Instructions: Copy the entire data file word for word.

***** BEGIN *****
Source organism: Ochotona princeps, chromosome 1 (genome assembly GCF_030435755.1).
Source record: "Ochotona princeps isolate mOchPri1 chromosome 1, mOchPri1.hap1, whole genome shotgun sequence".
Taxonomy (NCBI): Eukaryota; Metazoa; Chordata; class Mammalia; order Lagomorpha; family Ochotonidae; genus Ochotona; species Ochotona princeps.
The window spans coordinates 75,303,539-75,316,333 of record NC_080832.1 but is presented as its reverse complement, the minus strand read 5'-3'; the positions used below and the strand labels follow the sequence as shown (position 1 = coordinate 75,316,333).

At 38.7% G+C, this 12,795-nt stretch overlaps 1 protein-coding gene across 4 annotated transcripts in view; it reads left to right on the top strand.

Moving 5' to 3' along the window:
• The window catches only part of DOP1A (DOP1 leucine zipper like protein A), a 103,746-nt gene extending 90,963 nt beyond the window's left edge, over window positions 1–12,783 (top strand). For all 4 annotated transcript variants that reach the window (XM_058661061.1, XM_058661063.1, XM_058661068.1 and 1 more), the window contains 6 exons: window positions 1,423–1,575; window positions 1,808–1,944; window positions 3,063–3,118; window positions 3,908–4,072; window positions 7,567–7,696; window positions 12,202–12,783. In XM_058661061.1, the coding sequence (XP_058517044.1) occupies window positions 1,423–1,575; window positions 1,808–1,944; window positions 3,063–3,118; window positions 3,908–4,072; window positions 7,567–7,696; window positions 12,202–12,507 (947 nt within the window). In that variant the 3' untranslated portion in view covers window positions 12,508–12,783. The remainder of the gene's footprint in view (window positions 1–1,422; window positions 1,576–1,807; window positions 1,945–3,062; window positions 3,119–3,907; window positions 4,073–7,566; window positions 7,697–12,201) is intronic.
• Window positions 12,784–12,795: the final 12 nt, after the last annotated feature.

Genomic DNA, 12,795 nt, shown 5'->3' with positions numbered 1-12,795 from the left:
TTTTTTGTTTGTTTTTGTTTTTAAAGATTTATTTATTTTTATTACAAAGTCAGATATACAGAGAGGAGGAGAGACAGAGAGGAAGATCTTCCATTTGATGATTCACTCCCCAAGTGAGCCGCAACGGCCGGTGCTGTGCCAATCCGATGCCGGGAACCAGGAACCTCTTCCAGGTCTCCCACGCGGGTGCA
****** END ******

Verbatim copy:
Source organism: Ochotona princeps, chromosome 1 (genome assembly GCF_030435755.1).
Source record: "Ochotona princeps isolate mOchPri1 chromosome 1, mOchPri1.hap1, whole genome shotgun sequence".
Taxonomy (NCBI): Eukaryota; Metazoa; Chordata; class Mammalia; order Lagomorpha; family Ochotonidae; genus Ochotona; species Ochotona princeps.
The window spans coordinates 75,303,539-75,316,333 of record NC_080832.1 but is presented as its reverse complement, the minus strand read 5'-3'; the positions used below and the strand labels follow the sequence as shown (position 1 = coordinate 75,316,333).

At 38.7% G+C, this 12,795-nt stretch overlaps 1 protein-coding gene across 4 annotated transcripts in view; it reads left to right on the top strand.

Moving 5' to 3' along the window:
• The window catches only part of DOP1A (DOP1 leucine zipper like protein A), a 103,746-nt gene extending 90,963 nt beyond the window's left edge, over window positions 1–12,783 (top strand). For all 4 annotated transcript variants that reach the window (XM_058661061.1, XM_058661063.1, XM_058661068.1 and 1 more), the window contains 6 exons: window positions 1,423–1,575; window positions 1,808–1,944; window positions 3,063–3,118; window positions 3,908–4,072; window positions 7,567–7,696; window positions 12,202–12,783. In XM_058661061.1, the coding sequence (XP_058517044.1) occupies window positions 1,423–1,575; window positions 1,808–1,944; window positions 3,063–3,118; window positions 3,908–4,072; window positions 7,567–7,696; window positions 12,202–12,507 (947 nt within the window). In that variant the 3' untranslated portion in view covers window positions 12,508–12,783. The remainder of the gene's footprint in view (window positions 1–1,422; window positions 1,576–1,807; window positions 1,945–3,062; window positions 3,119–3,907; window positions 4,073–7,566; window positions 7,697–12,201) is intronic.
• Window positions 12,784–12,795: the final 12 nt, after the last annotated feature.

Genomic DNA, 12,795 nt, shown 5'->3' with positions numbered 1-12,795 from the left:
TTTTTTGTTTGTTTTTGTTTTTAAAGATTTATTTATTTTTATTACAAAGTCAGATATACAGAGAGGAGGAGAGACAGAGAGGAAGATCTTCCATTTGATGATTCACTCCCCAAGTGAGCCGCAACGGCCGGTGCTGTGCCAATCCGATGCCGGGAACCAGGAACCTCTTCCAGGTCTCCCACGCGGGTGCA